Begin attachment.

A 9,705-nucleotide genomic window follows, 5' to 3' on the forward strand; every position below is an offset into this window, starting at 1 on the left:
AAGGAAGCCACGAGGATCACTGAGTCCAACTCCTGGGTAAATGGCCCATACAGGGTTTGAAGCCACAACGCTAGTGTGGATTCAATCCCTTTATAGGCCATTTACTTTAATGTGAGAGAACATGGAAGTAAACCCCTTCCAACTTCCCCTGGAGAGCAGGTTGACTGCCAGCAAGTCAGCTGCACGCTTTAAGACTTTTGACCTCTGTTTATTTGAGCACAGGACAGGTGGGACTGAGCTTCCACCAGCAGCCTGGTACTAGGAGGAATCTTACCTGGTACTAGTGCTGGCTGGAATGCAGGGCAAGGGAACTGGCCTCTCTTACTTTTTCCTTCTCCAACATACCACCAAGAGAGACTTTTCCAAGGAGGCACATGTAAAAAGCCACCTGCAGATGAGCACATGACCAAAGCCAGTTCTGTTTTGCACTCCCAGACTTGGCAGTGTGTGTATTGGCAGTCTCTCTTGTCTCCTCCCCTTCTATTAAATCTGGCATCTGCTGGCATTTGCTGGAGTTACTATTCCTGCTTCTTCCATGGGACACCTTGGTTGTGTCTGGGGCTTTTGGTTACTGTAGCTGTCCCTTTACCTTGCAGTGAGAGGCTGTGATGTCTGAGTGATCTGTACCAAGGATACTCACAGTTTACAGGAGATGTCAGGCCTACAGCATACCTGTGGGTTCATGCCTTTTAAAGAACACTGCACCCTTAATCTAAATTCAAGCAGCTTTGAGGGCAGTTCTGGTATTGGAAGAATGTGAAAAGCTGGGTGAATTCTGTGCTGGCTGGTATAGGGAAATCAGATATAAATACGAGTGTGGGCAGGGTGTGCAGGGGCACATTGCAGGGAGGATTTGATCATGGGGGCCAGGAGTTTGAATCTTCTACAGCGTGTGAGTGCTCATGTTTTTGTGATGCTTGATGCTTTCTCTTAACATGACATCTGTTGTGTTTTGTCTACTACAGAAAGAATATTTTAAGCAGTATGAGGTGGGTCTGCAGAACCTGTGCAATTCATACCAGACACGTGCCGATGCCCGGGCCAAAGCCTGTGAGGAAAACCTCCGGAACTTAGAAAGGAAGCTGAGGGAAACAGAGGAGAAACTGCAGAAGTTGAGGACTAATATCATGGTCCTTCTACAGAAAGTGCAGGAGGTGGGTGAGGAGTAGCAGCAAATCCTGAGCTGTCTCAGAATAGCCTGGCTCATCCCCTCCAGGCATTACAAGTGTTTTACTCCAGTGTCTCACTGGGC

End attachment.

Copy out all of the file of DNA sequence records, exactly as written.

A 9,705-nucleotide genomic window follows, 5' to 3' on the forward strand; every position below is an offset into this window, starting at 1 on the left:
AAGGAAGCCACGAGGATCACTGAGTCCAACTCCTGGGTAAATGGCCCATACAGGGTTTGAAGCCACAACGCTAGTGTGGATTCAATCCCTTTATAGGCCATTTACTTTAATGTGAGAGAACATGGAAGTAAACCCCTTCCAACTTCCCCTGGAGAGCAGGTTGACTGCCAGCAAGTCAGCTGCACGCTTTAAGACTTTTGACCTCTGTTTATTTGAGCACAGGACAGGTGGGACTGAGCTTCCACCAGCAGCCTGGTACTAGGAGGAATCTTACCTGGTACTAGTGCTGGCTGGAATGCAGGGCAAGGGAACTGGCCTCTCTTACTTTTTCCTTCTCCAACATACCACCAAGAGAGACTTTTCCAAGGAGGCACATGTAAAAAGCCACCTGCAGATGAGCACATGACCAAAGCCAGTTCTGTTTTGCACTCCCAGACTTGGCAGTGTGTGTATTGGCAGTCTCTCTTGTCTCCTCCCCTTCTATTAAATCTGGCATCTGCTGGCATTTGCTGGAGTTACTATTCCTGCTTCTTCCATGGGACACCTTGGTTGTGTCTGGGGCTTTTGGTTACTGTAGCTGTCCCTTTACCTTGCAGTGAGAGGCTGTGATGTCTGAGTGATCTGTACCAAGGATACTCACAGTTTACAGGAGATGTCAGGCCTACAGCATACCTGTGGGTTCATGCCTTTTAAAGAACACTGCACCCTTAATCTAAATTCAAGCAGCTTTGAGGGCAGTTCTGGTATTGGAAGAATGTGAAAAGCTGGGTGAATTCTGTGCTGGCTGGTATAGGGAAATCAGATATAAATACGAGTGTGGGCAGGGTGTGCAGGGGCACATTGCAGGGAGGATTTGATCATGGGGGCCAGGAGTTTGAATCTTCTACAGCGTGTGAGTGCTCATGTTTTTGTGATGCTTGATGCTTTCTCTTAACATGACATCTGTTGTGTTTTGTCTACTACAGAAAGAATATTTTAAGCAGTATGAGGTGGGTCTGCAGAACCTGTGCAATTCATACCAGACACGTGCCGATGCCCGGGCCAAAGCCTGTGAGGAAAACCTCCGGAACTTAGAAAGGAAGCTGAGGGAAACAGAGGAGAAACTGCAGAAGTTGAGGACTAATATCATGGTCCTTCTACAGAAAGTGCAGGAGGTGGGTGAGGAGTAGCAGCAAATCCTGAGCTGTCTCAGAATAGCCTGGCTCATCCCCTCCAGGCATTACAAGTGTTTTACTCCAGTGTCTCACTGGGC